Cape Town Feature

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Cape History at a Glance

It's said that Cape Town owes its very existence to Table Mountain. The freshwater streams running off its slopes were what first prompted early explorers to anchor here. In 1652 Jan van Riebeeck and 90 Dutch settlers established a refreshment station for ships of the Dutch East India Company (VOC) on the long voyage east. The settlement represented the first European toehold in South Africa, and Cape Town is still called the Mother City.

Those first Dutch settlers soon ventured into the interior to establish their own farms, and 140 years later the settlement supported a population of 20,000 whites and 25,000 slaves brought from distant lands like Java, Madagascar, and Guinea. Its strategic position on the cusp of Africa, however, meant that the colony never enjoyed any real stability. The British occupied the Cape twice, first in 1795 and then more permanently in 1806, bringing with them additional slaves from Ceylon, India, and the Philippines. Destroyed or assimilated in this colonial expansion were the indigenous Khoekhoen (previously called Khoikhoi and Hottentots), who once herded cattle and foraged along the coast.

Diamond and gold discoveries in central and northern South Africa in the late 1800s pulled focus away from Cape Town, and Pretoria, near Johannesburg, was designated the capital in 1860. In 1910, Cape Town was named the legislative capital, and it remains so today. The diamond and gold boom fueled rapid development in Cape Town and throughout the country.

The wounds of the 20th century belong to apartheid. While apartheid ended in the 1990s, its legacy still festers, and although the city is made up of many nationalities that mingle happily, it remains divided along racial, economic, and physical lines. As you drive into town along the N2 from the airport, you can't miss the shacks built on shifting dunes as far as the eye can see—a sobering contrast to the first-world luxury of the city center.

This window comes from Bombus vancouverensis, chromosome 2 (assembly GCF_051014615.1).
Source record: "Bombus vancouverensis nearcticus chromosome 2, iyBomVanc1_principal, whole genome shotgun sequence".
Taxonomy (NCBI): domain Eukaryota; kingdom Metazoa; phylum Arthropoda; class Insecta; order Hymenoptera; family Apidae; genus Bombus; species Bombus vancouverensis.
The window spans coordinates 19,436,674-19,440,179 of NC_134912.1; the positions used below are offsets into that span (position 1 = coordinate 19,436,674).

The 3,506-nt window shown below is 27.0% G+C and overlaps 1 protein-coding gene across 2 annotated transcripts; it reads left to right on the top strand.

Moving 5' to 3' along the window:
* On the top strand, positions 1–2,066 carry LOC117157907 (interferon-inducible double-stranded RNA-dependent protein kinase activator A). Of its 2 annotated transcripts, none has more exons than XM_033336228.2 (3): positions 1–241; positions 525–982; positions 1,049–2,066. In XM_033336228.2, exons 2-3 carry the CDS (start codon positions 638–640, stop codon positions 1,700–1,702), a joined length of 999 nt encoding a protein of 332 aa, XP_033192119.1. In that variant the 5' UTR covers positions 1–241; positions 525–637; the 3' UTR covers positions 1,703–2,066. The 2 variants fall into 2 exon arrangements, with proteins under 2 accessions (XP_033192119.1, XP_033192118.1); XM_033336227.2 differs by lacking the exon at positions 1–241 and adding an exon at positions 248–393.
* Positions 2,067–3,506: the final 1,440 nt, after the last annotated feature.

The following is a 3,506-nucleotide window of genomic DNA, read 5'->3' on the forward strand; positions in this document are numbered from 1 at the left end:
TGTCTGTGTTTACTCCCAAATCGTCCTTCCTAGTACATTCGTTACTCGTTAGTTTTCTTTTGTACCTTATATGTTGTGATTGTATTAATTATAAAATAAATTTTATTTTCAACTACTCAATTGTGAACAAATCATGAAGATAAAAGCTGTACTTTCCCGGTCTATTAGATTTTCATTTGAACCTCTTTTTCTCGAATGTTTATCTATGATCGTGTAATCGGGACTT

Much of South Africa's rich and fascinating history is reflected in Cape Town. Most of the sites worth seeing are packed into a small area, which means you can see a lot in just a few hours. Mandela's tiny jail cell at Robben Island has been preserved, and you can learn about his banishment there as well as about the ecological significance of the island. The District Six Museum tells the heartbreaking story of the apartheid-era demolition of one of Cape Town's most vibrant neighborhoods, and the Bo-Kaap Museum tells the story of the city's Muslim community, who settled here after the abolition of slavery. For a taste of the city's long naval history, visit Simon's Town. The Castle of Good Hope, former seat of the British and Dutch governments and still the city's military headquarters, is the oldest colonial building still standing in South Africa.

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